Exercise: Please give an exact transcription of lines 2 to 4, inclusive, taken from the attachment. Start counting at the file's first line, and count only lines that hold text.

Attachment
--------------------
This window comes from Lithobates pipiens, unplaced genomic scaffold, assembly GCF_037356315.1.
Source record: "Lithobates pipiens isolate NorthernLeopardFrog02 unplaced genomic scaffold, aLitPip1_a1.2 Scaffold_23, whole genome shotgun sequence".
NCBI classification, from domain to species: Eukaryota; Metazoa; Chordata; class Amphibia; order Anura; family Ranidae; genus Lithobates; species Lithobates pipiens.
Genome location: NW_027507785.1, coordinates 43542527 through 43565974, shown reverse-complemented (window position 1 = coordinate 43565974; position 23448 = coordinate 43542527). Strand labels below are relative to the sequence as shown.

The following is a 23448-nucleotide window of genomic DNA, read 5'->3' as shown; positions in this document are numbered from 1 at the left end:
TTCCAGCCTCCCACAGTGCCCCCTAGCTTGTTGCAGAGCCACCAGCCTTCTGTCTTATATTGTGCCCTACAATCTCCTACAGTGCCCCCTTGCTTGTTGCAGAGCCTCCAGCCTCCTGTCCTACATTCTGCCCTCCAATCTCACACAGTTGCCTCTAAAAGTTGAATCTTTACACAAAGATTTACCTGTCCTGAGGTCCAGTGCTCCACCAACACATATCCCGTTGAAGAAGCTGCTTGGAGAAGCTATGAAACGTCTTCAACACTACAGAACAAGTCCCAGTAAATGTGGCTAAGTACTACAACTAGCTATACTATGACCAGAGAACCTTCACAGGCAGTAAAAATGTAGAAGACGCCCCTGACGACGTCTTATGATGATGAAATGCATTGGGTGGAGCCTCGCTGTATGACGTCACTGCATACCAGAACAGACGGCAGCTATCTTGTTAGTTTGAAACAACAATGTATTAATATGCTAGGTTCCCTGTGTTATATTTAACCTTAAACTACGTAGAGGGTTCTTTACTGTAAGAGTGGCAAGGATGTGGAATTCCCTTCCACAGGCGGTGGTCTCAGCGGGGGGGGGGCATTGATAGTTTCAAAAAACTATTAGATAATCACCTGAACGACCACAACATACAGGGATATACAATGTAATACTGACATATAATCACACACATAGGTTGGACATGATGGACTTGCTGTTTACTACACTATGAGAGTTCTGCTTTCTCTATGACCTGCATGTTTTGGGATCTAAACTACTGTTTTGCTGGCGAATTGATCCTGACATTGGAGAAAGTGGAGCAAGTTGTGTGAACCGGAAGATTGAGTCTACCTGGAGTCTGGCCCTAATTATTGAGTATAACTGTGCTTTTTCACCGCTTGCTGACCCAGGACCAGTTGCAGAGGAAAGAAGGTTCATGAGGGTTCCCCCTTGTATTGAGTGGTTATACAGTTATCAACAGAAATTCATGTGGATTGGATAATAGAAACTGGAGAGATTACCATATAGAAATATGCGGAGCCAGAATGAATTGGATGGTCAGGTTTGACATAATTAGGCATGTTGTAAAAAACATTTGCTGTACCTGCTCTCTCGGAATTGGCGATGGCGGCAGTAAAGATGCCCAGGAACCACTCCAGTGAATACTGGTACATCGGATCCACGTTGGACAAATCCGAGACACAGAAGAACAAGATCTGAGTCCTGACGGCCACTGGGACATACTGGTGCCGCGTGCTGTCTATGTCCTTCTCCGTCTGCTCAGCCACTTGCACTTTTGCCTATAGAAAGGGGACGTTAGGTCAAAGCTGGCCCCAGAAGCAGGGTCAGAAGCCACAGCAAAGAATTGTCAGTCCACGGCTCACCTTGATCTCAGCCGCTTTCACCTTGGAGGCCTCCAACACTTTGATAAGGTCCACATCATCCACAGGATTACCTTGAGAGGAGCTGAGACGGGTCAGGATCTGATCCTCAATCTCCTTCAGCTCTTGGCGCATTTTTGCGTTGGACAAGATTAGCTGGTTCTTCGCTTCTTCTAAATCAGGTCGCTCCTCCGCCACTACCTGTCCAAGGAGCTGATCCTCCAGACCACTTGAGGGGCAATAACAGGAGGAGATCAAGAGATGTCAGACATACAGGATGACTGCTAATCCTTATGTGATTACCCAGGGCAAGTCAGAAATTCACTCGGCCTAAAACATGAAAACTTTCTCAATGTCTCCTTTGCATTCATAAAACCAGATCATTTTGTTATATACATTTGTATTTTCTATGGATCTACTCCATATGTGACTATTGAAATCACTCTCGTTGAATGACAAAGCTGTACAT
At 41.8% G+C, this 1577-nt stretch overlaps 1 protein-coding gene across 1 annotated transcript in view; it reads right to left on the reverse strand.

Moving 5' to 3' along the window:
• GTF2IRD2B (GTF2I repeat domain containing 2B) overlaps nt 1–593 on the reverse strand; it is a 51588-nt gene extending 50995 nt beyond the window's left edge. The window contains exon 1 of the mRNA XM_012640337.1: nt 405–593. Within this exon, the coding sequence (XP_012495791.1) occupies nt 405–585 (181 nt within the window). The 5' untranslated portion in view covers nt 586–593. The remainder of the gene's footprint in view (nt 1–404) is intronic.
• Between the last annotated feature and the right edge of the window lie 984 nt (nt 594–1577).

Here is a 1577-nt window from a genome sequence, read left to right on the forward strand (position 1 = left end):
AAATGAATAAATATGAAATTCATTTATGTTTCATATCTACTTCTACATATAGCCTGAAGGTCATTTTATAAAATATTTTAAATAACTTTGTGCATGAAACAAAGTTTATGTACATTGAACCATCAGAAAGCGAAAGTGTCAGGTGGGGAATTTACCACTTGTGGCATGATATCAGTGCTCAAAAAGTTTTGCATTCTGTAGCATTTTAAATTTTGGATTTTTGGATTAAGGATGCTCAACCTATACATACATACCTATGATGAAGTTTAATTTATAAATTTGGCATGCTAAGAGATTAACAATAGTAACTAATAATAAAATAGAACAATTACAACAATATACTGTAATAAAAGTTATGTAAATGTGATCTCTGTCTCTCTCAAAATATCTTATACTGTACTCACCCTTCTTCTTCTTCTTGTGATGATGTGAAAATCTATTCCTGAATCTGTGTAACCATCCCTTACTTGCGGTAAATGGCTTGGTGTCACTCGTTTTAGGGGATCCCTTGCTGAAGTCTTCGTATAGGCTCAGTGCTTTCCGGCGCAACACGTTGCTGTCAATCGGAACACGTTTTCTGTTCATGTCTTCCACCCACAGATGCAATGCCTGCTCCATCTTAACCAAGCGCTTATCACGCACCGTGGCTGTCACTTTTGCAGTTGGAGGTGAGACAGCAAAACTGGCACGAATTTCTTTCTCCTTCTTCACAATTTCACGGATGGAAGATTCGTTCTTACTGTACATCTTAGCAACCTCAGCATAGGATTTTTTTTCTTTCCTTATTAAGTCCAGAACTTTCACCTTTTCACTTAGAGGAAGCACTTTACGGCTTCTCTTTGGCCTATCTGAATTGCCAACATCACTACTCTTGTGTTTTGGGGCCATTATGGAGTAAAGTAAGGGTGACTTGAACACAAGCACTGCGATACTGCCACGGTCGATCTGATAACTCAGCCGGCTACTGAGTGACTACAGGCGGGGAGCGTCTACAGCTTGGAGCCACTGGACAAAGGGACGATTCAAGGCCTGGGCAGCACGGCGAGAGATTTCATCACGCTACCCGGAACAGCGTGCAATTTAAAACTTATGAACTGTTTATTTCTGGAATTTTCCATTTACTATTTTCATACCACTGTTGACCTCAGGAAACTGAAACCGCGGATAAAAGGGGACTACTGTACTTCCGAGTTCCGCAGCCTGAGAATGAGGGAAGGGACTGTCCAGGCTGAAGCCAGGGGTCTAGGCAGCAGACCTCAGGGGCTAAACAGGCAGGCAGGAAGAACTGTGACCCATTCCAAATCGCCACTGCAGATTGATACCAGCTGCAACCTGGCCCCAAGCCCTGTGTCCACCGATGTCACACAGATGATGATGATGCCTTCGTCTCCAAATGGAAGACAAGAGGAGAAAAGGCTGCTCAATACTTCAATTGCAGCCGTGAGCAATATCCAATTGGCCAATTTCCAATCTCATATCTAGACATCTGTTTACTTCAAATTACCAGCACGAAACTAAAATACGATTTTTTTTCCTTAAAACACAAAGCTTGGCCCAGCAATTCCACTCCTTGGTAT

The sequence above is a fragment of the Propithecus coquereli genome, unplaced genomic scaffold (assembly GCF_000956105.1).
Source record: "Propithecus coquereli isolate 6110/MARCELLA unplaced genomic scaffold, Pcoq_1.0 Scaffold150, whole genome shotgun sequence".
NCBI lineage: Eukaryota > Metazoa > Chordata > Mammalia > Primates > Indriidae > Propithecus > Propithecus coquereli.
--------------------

Source record: "Lithobates pipiens isolate NorthernLeopardFrog02 unplaced genomic scaffold, aLitPip1_a1.2 Scaffold_23, whole genome shotgun sequence".
NCBI classification, from domain to species: Eukaryota; Metazoa; Chordata; class Amphibia; order Anura; family Ranidae; genus Lithobates; species Lithobates pipiens.
Genome location: NW_027507785.1, coordinates 43542527 through 43565974, shown reverse-complemented (window position 1 = coordinate 43565974; position 23448 = coordinate 43542527). Strand labels below are relative to the sequence as shown.